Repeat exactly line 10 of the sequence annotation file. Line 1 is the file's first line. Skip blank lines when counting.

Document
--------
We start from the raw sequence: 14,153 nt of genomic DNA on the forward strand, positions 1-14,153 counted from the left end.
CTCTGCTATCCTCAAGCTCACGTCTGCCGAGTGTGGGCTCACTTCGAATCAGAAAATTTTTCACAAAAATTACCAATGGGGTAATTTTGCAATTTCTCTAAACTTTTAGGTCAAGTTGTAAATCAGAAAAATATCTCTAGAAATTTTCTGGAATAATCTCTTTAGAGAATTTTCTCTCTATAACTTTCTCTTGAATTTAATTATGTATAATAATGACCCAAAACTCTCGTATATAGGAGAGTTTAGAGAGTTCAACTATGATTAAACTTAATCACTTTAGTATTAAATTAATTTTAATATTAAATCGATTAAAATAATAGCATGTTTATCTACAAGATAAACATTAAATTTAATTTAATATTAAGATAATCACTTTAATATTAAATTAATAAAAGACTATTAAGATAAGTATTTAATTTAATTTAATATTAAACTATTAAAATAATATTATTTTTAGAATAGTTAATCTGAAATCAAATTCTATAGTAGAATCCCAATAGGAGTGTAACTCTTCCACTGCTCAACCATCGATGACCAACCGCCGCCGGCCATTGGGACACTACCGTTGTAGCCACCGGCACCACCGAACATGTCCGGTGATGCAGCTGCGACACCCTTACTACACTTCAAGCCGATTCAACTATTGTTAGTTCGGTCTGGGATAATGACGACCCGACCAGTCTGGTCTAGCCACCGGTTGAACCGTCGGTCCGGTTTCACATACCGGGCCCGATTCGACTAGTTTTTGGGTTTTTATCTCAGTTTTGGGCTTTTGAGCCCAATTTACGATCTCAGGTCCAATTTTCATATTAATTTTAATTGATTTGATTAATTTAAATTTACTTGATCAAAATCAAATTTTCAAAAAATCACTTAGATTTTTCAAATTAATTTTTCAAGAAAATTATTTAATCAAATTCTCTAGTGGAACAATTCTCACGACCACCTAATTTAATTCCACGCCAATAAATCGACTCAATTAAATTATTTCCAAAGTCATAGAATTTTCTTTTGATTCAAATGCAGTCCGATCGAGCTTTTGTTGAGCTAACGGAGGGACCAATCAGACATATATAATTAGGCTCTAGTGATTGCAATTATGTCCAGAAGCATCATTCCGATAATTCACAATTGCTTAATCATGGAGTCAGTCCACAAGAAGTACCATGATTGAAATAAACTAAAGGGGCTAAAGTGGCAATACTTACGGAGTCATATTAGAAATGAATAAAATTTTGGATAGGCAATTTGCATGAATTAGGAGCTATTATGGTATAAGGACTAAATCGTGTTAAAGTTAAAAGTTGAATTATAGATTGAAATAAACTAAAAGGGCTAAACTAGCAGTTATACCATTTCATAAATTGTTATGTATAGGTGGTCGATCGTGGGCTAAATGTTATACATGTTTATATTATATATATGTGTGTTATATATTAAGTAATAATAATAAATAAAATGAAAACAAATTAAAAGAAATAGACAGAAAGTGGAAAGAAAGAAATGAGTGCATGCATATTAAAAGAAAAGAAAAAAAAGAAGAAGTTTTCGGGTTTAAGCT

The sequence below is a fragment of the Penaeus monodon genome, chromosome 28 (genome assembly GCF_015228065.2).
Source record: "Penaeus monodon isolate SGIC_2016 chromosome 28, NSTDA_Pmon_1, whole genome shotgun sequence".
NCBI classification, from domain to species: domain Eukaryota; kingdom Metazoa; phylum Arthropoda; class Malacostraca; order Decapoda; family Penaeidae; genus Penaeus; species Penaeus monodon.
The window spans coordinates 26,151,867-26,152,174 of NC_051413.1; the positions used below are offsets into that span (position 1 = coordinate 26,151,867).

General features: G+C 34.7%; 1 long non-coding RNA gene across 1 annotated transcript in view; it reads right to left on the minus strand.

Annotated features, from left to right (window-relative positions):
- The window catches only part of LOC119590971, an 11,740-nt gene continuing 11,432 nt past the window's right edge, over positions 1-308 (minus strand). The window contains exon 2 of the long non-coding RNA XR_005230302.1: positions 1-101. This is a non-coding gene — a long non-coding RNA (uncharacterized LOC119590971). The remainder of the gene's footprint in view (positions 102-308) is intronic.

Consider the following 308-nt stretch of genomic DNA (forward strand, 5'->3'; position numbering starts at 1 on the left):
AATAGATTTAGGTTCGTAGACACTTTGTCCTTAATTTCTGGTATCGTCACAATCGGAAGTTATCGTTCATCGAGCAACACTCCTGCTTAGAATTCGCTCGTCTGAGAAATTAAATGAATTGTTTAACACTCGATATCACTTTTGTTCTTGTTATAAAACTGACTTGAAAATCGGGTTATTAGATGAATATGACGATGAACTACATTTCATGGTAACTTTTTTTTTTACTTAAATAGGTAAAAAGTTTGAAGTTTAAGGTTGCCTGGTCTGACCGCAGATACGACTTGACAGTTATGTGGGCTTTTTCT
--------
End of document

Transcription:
Consider the following 308-nt stretch of genomic DNA (forward strand, 5'->3'; position numbering starts at 1 on the left):